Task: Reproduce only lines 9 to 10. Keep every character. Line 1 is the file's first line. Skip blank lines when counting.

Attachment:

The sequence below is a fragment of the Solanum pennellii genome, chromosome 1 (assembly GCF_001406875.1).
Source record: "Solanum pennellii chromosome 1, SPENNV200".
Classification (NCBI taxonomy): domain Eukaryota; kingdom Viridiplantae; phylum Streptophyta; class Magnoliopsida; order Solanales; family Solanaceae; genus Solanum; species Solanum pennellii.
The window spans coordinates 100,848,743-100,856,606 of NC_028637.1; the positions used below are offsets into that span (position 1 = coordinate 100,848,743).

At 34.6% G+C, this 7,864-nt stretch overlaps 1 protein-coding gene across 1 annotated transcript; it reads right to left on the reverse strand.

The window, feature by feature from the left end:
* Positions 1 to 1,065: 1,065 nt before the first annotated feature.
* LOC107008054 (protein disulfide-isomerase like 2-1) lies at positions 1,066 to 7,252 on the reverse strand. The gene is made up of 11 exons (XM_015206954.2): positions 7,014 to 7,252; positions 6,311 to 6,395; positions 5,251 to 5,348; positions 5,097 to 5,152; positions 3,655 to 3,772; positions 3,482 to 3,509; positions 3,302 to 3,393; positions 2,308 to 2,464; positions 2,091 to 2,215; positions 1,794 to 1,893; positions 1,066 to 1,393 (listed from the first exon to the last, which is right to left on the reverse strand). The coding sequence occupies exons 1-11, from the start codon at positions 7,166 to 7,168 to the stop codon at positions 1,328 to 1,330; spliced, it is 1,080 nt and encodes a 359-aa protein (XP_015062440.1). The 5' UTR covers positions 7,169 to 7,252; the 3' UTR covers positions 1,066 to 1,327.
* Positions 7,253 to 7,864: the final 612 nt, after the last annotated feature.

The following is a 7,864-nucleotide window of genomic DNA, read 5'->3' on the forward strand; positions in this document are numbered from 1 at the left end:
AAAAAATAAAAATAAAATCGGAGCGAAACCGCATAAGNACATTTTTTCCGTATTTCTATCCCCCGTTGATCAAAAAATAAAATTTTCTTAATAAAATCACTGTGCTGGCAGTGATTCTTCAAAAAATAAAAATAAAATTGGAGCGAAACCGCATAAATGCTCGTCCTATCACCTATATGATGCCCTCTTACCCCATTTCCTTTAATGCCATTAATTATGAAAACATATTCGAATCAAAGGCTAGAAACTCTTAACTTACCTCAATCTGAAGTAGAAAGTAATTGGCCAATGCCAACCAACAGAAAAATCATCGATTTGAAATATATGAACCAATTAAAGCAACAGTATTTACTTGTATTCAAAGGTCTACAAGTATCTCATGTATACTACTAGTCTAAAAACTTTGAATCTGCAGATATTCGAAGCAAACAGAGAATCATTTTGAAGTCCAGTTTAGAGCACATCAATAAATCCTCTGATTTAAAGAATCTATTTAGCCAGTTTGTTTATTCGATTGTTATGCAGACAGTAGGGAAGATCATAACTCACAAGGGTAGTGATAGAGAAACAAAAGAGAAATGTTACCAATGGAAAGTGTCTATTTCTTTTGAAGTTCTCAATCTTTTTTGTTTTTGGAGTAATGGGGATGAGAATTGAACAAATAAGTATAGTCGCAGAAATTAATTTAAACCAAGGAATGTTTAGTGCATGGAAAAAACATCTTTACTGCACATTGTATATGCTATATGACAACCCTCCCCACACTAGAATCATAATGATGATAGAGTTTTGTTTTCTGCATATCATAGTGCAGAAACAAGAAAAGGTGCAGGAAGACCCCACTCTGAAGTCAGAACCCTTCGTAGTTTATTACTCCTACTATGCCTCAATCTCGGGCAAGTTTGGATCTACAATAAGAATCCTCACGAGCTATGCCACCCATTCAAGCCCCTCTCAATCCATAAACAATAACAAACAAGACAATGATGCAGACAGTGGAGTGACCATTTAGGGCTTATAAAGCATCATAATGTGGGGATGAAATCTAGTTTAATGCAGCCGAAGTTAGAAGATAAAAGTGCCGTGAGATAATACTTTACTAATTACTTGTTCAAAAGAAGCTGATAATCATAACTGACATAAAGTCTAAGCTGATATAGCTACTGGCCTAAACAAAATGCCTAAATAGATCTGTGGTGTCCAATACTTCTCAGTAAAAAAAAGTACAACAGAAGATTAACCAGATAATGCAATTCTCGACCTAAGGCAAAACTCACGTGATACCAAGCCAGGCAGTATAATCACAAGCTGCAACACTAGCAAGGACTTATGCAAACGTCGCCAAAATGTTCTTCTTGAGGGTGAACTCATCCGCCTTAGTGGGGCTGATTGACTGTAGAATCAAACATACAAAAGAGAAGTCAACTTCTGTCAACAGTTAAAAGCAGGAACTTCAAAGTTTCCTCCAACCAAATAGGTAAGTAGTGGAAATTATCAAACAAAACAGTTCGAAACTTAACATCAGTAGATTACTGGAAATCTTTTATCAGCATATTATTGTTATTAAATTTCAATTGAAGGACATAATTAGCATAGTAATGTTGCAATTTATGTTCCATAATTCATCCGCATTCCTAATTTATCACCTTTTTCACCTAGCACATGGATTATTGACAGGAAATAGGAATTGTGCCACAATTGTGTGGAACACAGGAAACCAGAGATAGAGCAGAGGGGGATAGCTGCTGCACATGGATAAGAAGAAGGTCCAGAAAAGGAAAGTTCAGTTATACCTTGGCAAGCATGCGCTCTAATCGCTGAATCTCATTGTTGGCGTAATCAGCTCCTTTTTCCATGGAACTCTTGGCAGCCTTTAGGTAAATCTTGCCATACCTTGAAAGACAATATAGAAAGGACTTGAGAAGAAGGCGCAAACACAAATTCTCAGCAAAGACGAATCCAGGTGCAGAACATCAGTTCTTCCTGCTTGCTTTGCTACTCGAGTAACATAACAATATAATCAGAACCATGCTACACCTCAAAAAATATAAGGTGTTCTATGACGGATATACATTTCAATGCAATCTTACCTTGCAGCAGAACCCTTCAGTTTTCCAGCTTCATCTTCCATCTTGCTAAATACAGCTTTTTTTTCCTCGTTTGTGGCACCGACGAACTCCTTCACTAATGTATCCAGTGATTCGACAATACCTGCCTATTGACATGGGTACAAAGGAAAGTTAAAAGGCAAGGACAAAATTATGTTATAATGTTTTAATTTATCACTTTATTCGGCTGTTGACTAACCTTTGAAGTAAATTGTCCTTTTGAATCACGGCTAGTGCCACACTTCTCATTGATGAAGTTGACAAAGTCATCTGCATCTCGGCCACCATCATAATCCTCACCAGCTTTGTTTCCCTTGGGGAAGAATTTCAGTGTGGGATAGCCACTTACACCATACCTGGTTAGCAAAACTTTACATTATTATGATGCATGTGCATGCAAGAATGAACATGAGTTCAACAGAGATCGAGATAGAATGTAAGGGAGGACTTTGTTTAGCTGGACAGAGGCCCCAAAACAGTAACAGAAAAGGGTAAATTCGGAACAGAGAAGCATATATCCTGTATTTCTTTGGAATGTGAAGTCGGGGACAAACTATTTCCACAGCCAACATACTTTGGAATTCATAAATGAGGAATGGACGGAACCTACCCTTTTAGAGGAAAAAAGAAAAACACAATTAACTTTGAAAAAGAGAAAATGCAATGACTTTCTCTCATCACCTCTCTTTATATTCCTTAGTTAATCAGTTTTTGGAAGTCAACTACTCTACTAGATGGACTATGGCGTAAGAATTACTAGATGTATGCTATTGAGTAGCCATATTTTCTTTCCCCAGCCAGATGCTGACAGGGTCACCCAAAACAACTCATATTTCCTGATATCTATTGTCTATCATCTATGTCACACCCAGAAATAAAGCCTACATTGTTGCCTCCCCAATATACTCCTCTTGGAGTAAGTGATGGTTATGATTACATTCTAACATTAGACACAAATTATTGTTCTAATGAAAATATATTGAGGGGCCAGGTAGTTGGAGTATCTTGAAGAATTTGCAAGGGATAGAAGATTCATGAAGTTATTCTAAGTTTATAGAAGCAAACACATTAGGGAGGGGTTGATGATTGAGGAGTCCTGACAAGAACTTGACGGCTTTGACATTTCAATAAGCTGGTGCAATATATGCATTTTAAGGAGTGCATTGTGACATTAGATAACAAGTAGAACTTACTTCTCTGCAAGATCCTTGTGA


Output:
* Positions 7,253 to 7,864: the final 612 nt, after the last annotated feature.

The following is a 7,864-nucleotide window of genomic DNA, read 5'->3' on the forward strand; positions in this document are numbered from 1 at the left end: